Nik Pratap was interviewed by Andy Irvine, Managing Partner at Shorts Chartered Accountants in their first article to help businesses plan for the future in the post-COVID-19 era. To see a video of the interview, follow this link to the Shorts website.
Nik and Andy talked about 5 of the biggest considerations for employers in advance of the relaxation of lockdown (whenever that may be);
There is a feeling within the recruitment sector and the HR community that we are currently working during the ‘half-time break’. Everything that has preceded this point will now be defined as the pre-COVID-19 era. The future will be the second half and an establishment of the ‘new normal’.
Although it is a sad reality that the sole objective for many employers is immediate survival, many others are now looking to the future – planning how to position themselves and how to discover new opportunities. Re-defining the people element of your strategy is, at the very least, as critical as addressing the financial, sales, marketing & supply chain areas. Employees and directors have been through the biggest disruption to their employment in a generation (significantly more change than in the financial crisis of 2008) and the majority of employers have implemented more changes to their employer proposition in the past month than they have in the past 5 years. It is almost impossible to see that there will be a way back. The challenge is to see this as a huge opportunity to step forward.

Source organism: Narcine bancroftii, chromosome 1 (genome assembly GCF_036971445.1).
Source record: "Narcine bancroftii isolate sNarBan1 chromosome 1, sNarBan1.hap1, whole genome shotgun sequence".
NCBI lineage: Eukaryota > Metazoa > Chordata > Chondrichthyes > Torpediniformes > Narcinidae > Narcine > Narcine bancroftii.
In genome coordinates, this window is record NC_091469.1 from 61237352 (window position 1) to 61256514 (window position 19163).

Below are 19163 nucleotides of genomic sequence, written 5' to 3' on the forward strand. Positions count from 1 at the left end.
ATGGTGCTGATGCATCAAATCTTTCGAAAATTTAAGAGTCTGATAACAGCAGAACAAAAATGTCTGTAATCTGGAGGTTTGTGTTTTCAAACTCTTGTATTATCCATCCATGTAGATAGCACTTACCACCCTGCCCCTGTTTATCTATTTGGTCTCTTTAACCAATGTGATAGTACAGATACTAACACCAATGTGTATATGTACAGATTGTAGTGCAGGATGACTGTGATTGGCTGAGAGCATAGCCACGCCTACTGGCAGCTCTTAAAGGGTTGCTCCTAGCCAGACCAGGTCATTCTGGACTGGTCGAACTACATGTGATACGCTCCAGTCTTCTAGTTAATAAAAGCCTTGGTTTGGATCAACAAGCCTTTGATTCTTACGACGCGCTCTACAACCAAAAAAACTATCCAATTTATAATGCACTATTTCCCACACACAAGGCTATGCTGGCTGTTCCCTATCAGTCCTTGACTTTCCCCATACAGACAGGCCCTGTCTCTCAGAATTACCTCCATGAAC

Here are 5 of the biggest lessons that employers have learned during the pandemic crisis. It would be premature to suggest a formative list of suggested actions now, but there is plenty to consider.
“EXISTING LONG-TERM HR STRATEGIES ARE NOW DEFUNCT”
The sentiment of planning long term futures & opportunities for your workers is positive and laudable. The millennial generation have already been more sceptical of this in the pre-COVID-19 era. The crisis itself suggests that the notion that any business can predict their headcount strategy and structure for five years is absurd.
The qualities that have stood out within many valued employees over the lockdown have been innovation, imagination and adaptability. The working cultures and career routes of the future will reflect these values, will embrace agility and will adopt an almost just-in time approach to human resource planning.